Additionally, Eric Jensen states that the brain needs three things for “meaning making.”  These include relevance to the individual, context in which it is taught, and emotions.  As educators, it’s crucial that we try to regulate the emotions of our students through the culture of the classroom community as it affects their learning.  The key here is that by creating a positive emotion that is associated with learning, there will be increased retention.
We need to consider our approach to cultivating a collaborative community and the impact it can have on the whole child.  When the culture of a classroom supports community, the team develops common characteristics, goals, and shared values.  Everyone feels a sense of belonging and all within the community support one another in reaching individual and groups goals.

Benefits of Intentional Community Building

When classrooms implement community building with intention, culture is impacted and it spills out into the larger school community.  Academic skills, cooperation, collaboration, and problem solving soar.  Peer interactions enhance classroom management and also decrease student conflict due to the fact that community building fosters social and communication skills.  In my classroom I’ve recognized that there is increased trust between students and myself.  Students are also likely to embrace their unique differences and allow their personalities to shine.  Community has enhanced personal character, compassion, tolerance, and empathy.  By engaging students in community building we are providing them a gift that can carry with them for a lifetime.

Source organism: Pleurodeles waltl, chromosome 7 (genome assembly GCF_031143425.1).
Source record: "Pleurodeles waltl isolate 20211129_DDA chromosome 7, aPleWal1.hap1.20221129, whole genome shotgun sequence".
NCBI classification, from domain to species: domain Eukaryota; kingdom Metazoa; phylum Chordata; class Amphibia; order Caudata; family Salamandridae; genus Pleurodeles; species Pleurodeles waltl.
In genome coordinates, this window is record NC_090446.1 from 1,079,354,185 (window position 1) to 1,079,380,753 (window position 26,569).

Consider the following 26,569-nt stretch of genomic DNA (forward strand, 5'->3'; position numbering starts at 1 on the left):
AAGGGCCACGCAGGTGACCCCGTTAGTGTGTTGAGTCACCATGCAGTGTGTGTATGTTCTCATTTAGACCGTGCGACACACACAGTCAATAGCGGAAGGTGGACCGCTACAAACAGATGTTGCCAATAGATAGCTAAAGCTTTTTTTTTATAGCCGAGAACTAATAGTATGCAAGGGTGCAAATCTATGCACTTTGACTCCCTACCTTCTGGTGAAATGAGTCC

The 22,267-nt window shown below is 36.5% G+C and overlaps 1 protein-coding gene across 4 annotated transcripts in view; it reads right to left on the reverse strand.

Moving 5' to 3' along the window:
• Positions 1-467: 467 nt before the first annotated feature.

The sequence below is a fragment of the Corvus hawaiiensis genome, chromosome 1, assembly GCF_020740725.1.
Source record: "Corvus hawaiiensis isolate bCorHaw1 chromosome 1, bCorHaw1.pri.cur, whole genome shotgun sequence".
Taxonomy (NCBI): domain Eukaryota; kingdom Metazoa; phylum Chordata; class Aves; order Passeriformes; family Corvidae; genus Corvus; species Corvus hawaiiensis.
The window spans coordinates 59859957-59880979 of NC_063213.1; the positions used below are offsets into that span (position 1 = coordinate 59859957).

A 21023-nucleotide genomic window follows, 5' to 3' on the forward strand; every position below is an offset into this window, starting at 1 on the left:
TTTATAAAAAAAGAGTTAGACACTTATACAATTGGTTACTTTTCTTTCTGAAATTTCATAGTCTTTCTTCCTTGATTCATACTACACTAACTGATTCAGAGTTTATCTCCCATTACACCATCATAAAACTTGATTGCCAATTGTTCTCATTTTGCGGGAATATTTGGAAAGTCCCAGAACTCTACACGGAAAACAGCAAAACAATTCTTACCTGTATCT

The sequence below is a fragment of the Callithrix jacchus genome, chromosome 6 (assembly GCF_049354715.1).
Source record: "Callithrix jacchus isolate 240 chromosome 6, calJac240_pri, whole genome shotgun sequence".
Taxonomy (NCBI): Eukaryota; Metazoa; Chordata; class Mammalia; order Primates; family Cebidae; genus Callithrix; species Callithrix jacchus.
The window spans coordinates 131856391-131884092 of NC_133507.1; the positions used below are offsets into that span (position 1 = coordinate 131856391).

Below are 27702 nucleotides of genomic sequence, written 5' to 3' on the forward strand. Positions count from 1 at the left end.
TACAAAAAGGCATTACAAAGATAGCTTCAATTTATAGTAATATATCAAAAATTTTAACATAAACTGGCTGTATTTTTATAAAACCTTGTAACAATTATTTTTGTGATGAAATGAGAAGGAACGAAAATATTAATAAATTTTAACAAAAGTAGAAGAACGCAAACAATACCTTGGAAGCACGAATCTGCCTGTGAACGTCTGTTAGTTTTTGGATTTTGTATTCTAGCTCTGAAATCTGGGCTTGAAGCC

Let’s foster an environment where anything is possible when a supportive team is involved!